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The 12 members of the jury for Martha Stewart's criminal trial include a clergywoman, a Uganda-born pharmacist and a man who lost money in the collapse of Enron Corp.

Jurors were selected behind closed doors, and U.S. District Judge Miriam Goldman Cedarbaum refused to disclose their names or, in many cases, their occupations. She made transcripts of the questioning available, though the names were not included.

The jurors, and some of their testimony, are as follows:

Juror 1: The woman said she is "very familiar with" Stewart and had heard of the case on the news.

Juror 2: The woman is a soon-to-be-divorced parent. She said she's "not very familiar with corporate dialect" and didn't know much about the case. When the judge said, "You appear to admire Martha Stewart," the juror said she didn't have "strong feelings one way or another."

Juror 3: The man told attorneys he had "a rather large responsibility" in his industry, though he didn't say what the industry was. He said his money manager told him he lost money in a mutual fund as a result of Enron's collapse. He said he has close friends working at Merrill Lynch & Co. Inc., and he plays poker with fund managers and "hedge fund people." The juror said he had paid $1,200 to go to Puerto Rico with his girlfriend on Jan. 26, though he was able to change his plans.

Juror 4: The man was questioned little by attorneys. He said he'd forgotten what he'd read about the case.

Juror 5: The woman said she belongs to the Art Directors Club in New York, where one of Stewart's art directors once gave a talk. She said she believed the criminal justice system favored the wealthy because they have more connections and hire "more expensive" lawyers. Asked if the government is prosecuting Martha Stewart because she's a powerful woman, the juror said, "I assume that the government has its reasons."

Juror 6: The woman works for a publishing and events company. She said her husband is a former reporter for the Wall Street Journal who covered venture capital. Her husband in September sold his company to Dow Jones, and he knows Mary Meeker, Morgan Stanley's chief of technology research. The juror said she's met Meeker. Her son is a lawyer in Dallas. Her cousin headed Merrill Lynch's bond department in California until he retired. Prosecutors tried to have the juror dismissed.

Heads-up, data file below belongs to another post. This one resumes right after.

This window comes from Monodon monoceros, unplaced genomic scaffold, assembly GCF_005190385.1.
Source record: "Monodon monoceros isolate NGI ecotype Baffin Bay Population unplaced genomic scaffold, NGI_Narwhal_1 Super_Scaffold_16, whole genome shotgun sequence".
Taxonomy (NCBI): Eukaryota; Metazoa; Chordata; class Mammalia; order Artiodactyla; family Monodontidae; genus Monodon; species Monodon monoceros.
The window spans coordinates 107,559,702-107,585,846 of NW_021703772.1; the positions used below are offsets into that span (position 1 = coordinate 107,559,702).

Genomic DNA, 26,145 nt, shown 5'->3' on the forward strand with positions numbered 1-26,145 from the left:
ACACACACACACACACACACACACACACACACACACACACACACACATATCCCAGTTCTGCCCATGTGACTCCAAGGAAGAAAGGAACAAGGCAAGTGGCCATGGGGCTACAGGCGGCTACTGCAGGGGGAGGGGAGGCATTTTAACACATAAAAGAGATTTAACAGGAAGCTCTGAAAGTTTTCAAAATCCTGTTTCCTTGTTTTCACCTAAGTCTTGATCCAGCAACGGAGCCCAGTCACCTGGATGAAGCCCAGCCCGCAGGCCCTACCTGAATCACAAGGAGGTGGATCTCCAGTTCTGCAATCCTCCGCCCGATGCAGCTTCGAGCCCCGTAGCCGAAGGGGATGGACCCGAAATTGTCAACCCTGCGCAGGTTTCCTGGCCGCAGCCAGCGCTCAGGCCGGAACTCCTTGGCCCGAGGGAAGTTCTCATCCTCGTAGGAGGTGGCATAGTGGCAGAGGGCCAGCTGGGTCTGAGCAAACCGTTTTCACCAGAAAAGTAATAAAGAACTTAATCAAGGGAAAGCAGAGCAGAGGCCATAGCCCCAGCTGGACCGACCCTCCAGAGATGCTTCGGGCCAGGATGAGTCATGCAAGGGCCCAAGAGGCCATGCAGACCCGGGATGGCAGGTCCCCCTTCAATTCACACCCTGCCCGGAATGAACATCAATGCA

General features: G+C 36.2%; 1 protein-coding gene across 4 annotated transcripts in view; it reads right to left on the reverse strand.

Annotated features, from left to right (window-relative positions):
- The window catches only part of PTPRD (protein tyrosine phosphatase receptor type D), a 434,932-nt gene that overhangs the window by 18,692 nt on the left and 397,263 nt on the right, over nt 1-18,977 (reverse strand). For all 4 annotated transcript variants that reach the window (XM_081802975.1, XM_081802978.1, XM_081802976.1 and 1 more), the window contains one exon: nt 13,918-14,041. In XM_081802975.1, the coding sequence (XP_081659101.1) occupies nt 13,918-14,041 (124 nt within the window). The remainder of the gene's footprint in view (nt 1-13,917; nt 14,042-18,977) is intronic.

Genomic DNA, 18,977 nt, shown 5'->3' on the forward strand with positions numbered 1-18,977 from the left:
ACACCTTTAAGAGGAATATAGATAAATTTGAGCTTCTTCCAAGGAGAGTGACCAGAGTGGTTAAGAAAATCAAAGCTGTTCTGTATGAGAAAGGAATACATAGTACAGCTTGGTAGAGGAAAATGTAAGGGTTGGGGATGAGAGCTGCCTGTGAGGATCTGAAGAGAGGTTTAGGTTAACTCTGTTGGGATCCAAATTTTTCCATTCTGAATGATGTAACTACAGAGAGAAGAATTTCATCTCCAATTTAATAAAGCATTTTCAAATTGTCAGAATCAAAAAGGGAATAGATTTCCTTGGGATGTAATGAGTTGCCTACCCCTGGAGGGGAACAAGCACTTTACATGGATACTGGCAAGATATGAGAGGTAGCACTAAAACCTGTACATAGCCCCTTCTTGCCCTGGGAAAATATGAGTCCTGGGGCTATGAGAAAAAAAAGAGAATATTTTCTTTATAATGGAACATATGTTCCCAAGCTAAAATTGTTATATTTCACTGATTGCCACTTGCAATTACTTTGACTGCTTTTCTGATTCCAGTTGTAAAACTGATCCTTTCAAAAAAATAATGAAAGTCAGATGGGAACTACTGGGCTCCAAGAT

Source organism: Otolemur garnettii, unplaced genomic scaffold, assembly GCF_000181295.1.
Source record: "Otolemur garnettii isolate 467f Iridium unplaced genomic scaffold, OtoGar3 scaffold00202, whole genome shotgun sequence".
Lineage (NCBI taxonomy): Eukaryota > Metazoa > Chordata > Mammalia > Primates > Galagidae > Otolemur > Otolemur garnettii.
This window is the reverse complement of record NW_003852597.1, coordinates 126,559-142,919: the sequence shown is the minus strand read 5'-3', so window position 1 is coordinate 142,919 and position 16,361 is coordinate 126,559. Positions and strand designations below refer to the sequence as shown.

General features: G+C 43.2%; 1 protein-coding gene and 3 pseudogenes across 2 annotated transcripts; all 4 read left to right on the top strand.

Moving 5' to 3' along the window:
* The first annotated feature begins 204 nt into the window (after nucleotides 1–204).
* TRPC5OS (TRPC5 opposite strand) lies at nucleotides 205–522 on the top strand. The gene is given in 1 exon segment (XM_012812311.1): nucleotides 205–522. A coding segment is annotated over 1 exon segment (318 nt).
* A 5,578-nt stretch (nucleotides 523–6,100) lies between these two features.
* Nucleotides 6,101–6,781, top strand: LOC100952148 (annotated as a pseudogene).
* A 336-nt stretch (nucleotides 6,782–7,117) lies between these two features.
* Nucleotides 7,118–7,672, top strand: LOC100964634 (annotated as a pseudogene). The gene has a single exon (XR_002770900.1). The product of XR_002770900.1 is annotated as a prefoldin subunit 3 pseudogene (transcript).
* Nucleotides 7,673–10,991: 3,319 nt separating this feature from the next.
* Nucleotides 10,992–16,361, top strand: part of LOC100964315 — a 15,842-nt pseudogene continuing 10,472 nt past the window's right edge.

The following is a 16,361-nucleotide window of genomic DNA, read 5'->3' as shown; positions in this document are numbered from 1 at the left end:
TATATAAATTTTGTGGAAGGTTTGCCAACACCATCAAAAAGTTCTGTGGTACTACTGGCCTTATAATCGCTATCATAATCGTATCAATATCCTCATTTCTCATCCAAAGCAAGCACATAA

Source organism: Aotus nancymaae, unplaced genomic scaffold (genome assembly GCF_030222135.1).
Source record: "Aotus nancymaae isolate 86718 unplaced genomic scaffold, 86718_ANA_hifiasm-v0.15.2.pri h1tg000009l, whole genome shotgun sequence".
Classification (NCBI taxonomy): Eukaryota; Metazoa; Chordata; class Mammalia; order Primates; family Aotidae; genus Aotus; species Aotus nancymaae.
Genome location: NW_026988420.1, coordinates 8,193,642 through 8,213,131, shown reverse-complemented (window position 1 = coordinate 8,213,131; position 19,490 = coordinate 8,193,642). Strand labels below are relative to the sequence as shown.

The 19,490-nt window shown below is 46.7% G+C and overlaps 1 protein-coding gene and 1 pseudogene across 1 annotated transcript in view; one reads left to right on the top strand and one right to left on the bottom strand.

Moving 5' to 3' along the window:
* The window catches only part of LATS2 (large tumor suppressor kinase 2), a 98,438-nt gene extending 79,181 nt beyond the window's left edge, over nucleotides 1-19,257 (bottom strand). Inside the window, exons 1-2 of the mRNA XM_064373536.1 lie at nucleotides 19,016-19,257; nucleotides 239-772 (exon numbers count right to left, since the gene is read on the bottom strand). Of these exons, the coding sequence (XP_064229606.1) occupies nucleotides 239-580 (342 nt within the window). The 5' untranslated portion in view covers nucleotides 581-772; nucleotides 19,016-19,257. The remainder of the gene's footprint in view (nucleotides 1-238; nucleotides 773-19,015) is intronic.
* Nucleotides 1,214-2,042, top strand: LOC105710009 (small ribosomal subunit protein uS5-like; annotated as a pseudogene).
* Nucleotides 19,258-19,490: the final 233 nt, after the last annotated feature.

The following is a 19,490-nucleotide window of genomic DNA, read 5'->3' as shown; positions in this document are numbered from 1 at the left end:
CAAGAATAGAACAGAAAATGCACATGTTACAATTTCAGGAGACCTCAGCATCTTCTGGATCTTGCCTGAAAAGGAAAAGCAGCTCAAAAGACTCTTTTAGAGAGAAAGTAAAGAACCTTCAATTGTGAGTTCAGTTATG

Juror 7: The woman said her brother was a police officer in Westchester County in the 1980s and that her sister-in-law briefly worked for Merrill Lynch in Guam. She said she saw a portion of Stewart's interview with CNN's Larry King.

Juror 8: The woman once worked as a computer network engineer on Wall Street. She knows of the case from when "I channel-surf." She added, "It is not anything of interest to me."

Juror 9: The man works as a paralegal and a translator of Italian in civil lawsuits involving claims of copyright infringement. He owns stock in Merrill Lynch.

Juror 10: The man said his best friend worked her way up from a clerical job to assistant vice president at Merrill Lynch. He said he once sued the cleaner who stained an antique dress that belonged to his great aunt.

Juror 11: The woman describes herself as a minister who sometimes counsels people in matrimonial cases. She also works for a law firm that handles personal injury cases. She says she is suing a nursing home that she says was negligent in her grandmother's death.

Juror 12: The woman was "born and raised in Uganda and Egypt," according to the transcript, and has lived in the United States for "a very long time." She is a pharmacist and has read about the case in the newspapers. She said she knows of Stewart from "all these years I'm here, in the TV sometimes, her cooking recipes and stuff."

Alternates: The lawyers also selected four men and two women as alternate jurors, in the event anyone is removed from the panel during the trial.